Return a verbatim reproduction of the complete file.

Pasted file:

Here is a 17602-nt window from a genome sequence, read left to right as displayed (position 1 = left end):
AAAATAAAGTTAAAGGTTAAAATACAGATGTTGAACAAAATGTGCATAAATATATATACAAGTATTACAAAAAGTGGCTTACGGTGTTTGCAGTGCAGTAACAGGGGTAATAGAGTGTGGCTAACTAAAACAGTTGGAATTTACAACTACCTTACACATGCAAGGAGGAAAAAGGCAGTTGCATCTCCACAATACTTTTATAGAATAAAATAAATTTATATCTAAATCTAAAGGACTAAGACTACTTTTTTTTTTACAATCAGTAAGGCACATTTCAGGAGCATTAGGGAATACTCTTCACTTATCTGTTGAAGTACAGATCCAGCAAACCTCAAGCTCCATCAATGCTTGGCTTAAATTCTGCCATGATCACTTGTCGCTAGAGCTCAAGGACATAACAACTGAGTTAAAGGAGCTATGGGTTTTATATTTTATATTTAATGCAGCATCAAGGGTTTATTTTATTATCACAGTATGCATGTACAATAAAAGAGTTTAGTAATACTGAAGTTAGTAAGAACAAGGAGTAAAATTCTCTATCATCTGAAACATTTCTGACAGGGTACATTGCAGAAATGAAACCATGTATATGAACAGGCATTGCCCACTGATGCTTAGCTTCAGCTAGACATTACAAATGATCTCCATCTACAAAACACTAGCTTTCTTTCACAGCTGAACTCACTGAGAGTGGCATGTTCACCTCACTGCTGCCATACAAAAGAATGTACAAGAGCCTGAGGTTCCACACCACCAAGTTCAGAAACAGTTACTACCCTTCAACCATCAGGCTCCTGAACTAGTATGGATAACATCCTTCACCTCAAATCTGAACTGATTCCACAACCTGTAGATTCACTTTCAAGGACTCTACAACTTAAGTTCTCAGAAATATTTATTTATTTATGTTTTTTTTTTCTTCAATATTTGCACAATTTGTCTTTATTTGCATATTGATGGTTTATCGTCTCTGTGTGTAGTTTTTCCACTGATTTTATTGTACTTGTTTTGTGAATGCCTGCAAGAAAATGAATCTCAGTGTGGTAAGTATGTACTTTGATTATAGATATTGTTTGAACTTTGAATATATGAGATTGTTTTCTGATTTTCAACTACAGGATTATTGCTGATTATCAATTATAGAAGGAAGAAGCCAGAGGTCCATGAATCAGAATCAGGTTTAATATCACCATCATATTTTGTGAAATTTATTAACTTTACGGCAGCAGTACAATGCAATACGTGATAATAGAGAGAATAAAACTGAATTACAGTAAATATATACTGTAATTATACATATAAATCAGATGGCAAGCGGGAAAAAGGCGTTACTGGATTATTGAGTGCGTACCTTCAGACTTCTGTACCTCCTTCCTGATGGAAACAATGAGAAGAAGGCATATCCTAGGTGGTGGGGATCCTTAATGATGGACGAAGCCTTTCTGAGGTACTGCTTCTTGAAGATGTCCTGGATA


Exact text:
Here is a 17602-nt window from a genome sequence, read left to right as displayed (position 1 = left end):
AAAATAAAGTTAAAGGTTAAAATACAGATGTTGAACAAAATGTGCATAAATATATATACAAGTATTACAAAAAGTGGCTTACGGTGTTTGCAGTGCAGTAACAGGGGTAATAGAGTGTGGCTAACTAAAACAGTTGGAATTTACAACTACCTTACACATGCAAGGAGGAAAAAGGCAGTTGCATCTCCACAATACTTTTATAGAATAAAATAAATTTATATCTAAATCTAAAGGACTAAGACTACTTTTTTTTTTACAATCAGTAAGGCACATTTCAGGAGCATTAGGGAATACTCTTCACTTATCTGTTGAAGTACAGATCCAGCAAACCTCAAGCTCCATCAATGCTTGGCTTAAATTCTGCCATGATCACTTGTCGCTAGAGCTCAAGGACATAACAACTGAGTTAAAGGAGCTATGGGTTTTATATTTTATATTTAATGCAGCATCAAGGGTTTATTTTATTATCACAGTATGCATGTACAATAAAAGAGTTTAGTAATACTGAAGTTAGTAAGAACAAGGAGTAAAATTCTCTATCATCTGAAACATTTCTGACAGGGTACATTGCAGAAATGAAACCATGTATATGAACAGGCATTGCCCACTGATGCTTAGCTTCAGCTAGACATTACAAATGATCTCCATCTACAAAACACTAGCTTTCTTTCACAGCTGAACTCACTGAGAGTGGCATGTTCACCTCACTGCTGCCATACAAAAGAATGTACAAGAGCCTGAGGTTCCACACCACCAAGTTCAGAAACAGTTACTACCCTTCAACCATCAGGCTCCTGAACTAGTATGGATAACATCCTTCACCTCAAATCTGAACTGATTCCACAACCTGTAGATTCACTTTCAAGGACTCTACAACTTAAGTTCTCAGAAATATTTATTTATTTATGTTTTTTTTTTCTTCAATATTTGCACAATTTGTCTTTATTTGCATATTGATGGTTTATCGTCTCTGTGTGTAGTTTTTCCACTGATTTTATTGTACTTGTTTTGTGAATGCCTGCAAGAAAATGAATCTCAGTGTGGTAAGTATGTACTTTGATTATAGATATTGTTTGAACTTTGAATATATGAGATTGTTTTCTGATTTTCAACTACAGGATTATTGCTGATTATCAATTATAGAAGGAAGAAGCCAGAGGTCCATGAATCAGAATCAGGTTTAATATCACCATCATATTTTGTGAAATTTATTAACTTTACGGCAGCAGTACAATGCAATACGTGATAATAGAGAGAATAAAACTGAATTACAGTAAATATATACTGTAATTATACATATAAATCAGATGGCAAGCGGGAAAAAGGCGTTACTGGATTATTGAGTGCGTACCTTCAGACTTCTGTACCTCCTTCCTGATGGAAACAATGAGAAGAAGGCATATCCTAGGTGGTGGGGATCCTTAATGATGGACGAAGCCTTTCTGAGGTACTGCTTCTTGAAGATGTCCTGGATA